Coiled coils at the edge of configurational heterogeneity. Structural analyses of parallel and antiparallel homotetrameric coiled coils reveal configurational sensitivity to a single solvent-exposed amino acid substitution.Yadav, M.K., Leman, L.J., Price, D.J., Brooks 3rd, C.L., Stout, C.D., Ghadiri, M.R.
(2006) Biochemistry 45: 4463-4473
- PubMed: 16584182
- DOI: https://doi.org/10.1021/bi060092q
- Primary Citation of Related Structures:
1W5H, 1W5J, 1W5K, 1W5L, 2CCE, 2CCF, 2CCN
- PubMed Abstract:
A detailed understanding of the mechanisms by which particular amino acid sequences can give rise to more than one folded structure, such as for proteins that undergo large conformational changes or misfolding, is a long-standing objective of protein chemistry. Here, we describe the crystal structures of a single coiled-coil peptide in distinct parallel and antiparallel tetrameric configurations and further describe the parallel or antiparallel crystal structures of several related peptide sequences; the antiparallel tetrameric assemblies represent the first crystal structures of GCN4-derived peptides exhibiting such a configuration. Intriguingly, substitution of a single solvent-exposed residue enabled the parallel coiled-coil tetramer GCN4-pLI to populate the antiparallel configuration, suggesting that the two configurations are close enough in energy for subtle sequence changes to have important structural consequences. We present a structural analysis of the small changes to the helix register and side-chain conformations that accommodate the two configurations and have supplemented these results using solution studies and a molecular dynamics energetic analysis using a replica exchange methodology. Considering the previous examples of structural nonspecificity in coiled-coil peptides, the findings reported here not only emphasize the predisposition of the coiled-coil motif to adopt multiple configurations but also call attention to the associated risk that observed crytstal structures may not represent the only (or even the major) species present in solution.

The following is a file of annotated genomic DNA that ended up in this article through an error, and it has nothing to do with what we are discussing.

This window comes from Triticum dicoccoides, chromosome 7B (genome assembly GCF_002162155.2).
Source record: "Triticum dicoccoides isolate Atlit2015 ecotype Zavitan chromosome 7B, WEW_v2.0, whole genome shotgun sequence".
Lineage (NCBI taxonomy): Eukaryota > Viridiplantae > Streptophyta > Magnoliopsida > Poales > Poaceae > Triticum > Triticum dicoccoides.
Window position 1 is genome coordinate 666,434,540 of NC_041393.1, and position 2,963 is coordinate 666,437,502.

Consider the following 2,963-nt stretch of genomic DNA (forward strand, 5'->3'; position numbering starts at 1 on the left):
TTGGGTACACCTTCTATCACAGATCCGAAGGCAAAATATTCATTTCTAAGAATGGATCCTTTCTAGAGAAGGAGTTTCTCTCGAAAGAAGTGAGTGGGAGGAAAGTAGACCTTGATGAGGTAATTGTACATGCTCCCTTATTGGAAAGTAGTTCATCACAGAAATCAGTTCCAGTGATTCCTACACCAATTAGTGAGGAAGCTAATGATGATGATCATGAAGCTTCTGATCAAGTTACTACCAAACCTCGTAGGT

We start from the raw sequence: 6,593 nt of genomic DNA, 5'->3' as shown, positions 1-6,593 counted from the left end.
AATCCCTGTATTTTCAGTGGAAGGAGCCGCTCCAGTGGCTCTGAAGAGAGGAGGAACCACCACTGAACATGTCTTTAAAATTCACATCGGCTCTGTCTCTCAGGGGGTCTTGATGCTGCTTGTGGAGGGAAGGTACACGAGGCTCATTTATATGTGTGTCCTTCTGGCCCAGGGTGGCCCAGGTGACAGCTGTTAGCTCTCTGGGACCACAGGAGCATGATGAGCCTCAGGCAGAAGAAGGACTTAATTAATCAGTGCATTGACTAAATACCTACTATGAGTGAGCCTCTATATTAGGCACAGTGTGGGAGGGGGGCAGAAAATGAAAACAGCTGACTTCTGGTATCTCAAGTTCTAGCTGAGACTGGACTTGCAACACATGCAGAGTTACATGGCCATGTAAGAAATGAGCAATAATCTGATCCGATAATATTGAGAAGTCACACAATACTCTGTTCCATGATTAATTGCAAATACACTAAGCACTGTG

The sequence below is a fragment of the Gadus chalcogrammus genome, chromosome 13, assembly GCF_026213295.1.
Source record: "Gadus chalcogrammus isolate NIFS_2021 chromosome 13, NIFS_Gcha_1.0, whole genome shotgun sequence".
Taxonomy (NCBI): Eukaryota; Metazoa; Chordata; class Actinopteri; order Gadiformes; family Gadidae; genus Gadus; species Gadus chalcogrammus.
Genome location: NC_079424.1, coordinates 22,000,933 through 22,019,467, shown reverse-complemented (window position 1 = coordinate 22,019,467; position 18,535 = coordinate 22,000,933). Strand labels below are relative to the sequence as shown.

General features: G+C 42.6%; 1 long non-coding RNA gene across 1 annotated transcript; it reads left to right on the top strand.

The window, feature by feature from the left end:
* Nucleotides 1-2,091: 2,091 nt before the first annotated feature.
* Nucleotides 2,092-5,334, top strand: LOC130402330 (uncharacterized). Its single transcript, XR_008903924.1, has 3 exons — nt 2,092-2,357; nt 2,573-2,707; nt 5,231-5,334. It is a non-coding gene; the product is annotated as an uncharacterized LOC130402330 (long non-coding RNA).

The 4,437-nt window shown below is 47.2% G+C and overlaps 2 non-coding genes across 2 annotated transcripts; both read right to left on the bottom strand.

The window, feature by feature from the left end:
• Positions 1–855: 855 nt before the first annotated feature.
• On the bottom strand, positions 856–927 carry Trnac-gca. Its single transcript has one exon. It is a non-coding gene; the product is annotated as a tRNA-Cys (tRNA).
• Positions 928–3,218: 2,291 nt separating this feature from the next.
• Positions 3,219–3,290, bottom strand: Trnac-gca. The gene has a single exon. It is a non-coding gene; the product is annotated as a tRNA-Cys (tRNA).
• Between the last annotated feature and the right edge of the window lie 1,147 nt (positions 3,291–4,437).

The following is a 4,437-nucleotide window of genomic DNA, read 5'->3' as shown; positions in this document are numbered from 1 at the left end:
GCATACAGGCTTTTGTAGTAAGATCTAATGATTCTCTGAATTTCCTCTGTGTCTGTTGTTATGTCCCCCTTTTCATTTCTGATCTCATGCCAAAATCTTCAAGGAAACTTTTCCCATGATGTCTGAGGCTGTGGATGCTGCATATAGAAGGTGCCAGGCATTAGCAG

Department of Chemistry, and The Skaggs Institute of Chemical Biology, The Scripps Research Institute, 10550 North Torrey Pines Road, La Jolla, California 92037, USA.